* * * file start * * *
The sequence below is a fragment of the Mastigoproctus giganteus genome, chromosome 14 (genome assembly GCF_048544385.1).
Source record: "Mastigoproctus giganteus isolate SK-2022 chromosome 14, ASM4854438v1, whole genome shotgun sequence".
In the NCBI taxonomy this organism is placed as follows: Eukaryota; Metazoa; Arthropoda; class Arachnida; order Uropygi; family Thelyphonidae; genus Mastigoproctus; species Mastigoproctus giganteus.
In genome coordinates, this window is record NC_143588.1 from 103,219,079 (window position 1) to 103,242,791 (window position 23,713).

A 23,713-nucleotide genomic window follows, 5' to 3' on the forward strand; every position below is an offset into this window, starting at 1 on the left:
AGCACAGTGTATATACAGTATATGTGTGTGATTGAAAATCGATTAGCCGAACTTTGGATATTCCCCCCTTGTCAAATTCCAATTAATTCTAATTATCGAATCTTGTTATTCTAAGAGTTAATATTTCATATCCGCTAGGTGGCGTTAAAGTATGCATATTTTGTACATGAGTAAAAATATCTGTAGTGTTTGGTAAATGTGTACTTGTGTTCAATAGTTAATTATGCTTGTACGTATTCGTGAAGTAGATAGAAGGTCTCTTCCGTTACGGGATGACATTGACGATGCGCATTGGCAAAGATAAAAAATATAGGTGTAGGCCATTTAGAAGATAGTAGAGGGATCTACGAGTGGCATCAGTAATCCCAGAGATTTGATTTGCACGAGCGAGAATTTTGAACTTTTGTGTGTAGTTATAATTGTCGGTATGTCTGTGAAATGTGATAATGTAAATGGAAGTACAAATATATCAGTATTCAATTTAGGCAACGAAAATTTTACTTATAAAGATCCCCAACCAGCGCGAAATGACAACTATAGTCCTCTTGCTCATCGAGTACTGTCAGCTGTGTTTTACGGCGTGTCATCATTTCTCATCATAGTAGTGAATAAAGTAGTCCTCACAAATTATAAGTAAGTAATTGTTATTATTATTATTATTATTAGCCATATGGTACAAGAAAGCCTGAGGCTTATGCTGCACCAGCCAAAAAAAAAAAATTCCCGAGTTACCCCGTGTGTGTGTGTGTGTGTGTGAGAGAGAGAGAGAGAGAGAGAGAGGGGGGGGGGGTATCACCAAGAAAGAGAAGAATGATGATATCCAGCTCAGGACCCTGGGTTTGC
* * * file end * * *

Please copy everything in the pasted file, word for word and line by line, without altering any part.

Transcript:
The sequence below is a fragment of the Mastigoproctus giganteus genome, chromosome 14 (genome assembly GCF_048544385.1).
Source record: "Mastigoproctus giganteus isolate SK-2022 chromosome 14, ASM4854438v1, whole genome shotgun sequence".
In the NCBI taxonomy this organism is placed as follows: Eukaryota; Metazoa; Arthropoda; class Arachnida; order Uropygi; family Thelyphonidae; genus Mastigoproctus; species Mastigoproctus giganteus.
In genome coordinates, this window is record NC_143588.1 from 103,219,079 (window position 1) to 103,242,791 (window position 23,713).

A 23,713-nucleotide genomic window follows, 5' to 3' on the forward strand; every position below is an offset into this window, starting at 1 on the left:
AGCACAGTGTATATACAGTATATGTGTGTGATTGAAAATCGATTAGCCGAACTTTGGATATTCCCCCCTTGTCAAATTCCAATTAATTCTAATTATCGAATCTTGTTATTCTAAGAGTTAATATTTCATATCCGCTAGGTGGCGTTAAAGTATGCATATTTTGTACATGAGTAAAAATATCTGTAGTGTTTGGTAAATGTGTACTTGTGTTCAATAGTTAATTATGCTTGTACGTATTCGTGAAGTAGATAGAAGGTCTCTTCCGTTACGGGATGACATTGACGATGCGCATTGGCAAAGATAAAAAATATAGGTGTAGGCCATTTAGAAGATAGTAGAGGGATCTACGAGTGGCATCAGTAATCCCAGAGATTTGATTTGCACGAGCGAGAATTTTGAACTTTTGTGTGTAGTTATAATTGTCGGTATGTCTGTGAAATGTGATAATGTAAATGGAAGTACAAATATATCAGTATTCAATTTAGGCAACGAAAATTTTACTTATAAAGATCCCCAACCAGCGCGAAATGACAACTATAGTCCTCTTGCTCATCGAGTACTGTCAGCTGTGTTTTACGGCGTGTCATCATTTCTCATCATAGTAGTGAATAAAGTAGTCCTCACAAATTATAAGTAAGTAATTGTTATTATTATTATTATTATTAGCCATATGGTACAAGAAAGCCTGAGGCTTATGCTGCACCAGCCAAAAAAAAAAAATTCCCGAGTTACCCCGTGTGTGTGTGTGTGTGTGTGAGAGAGAGAGAGAGAGAGAGAGAGGGGGGGGGGGTATCACCAAGAAAGAGAAGAATGATGATATCCAGCTCAGGACCCTGGGTTTGC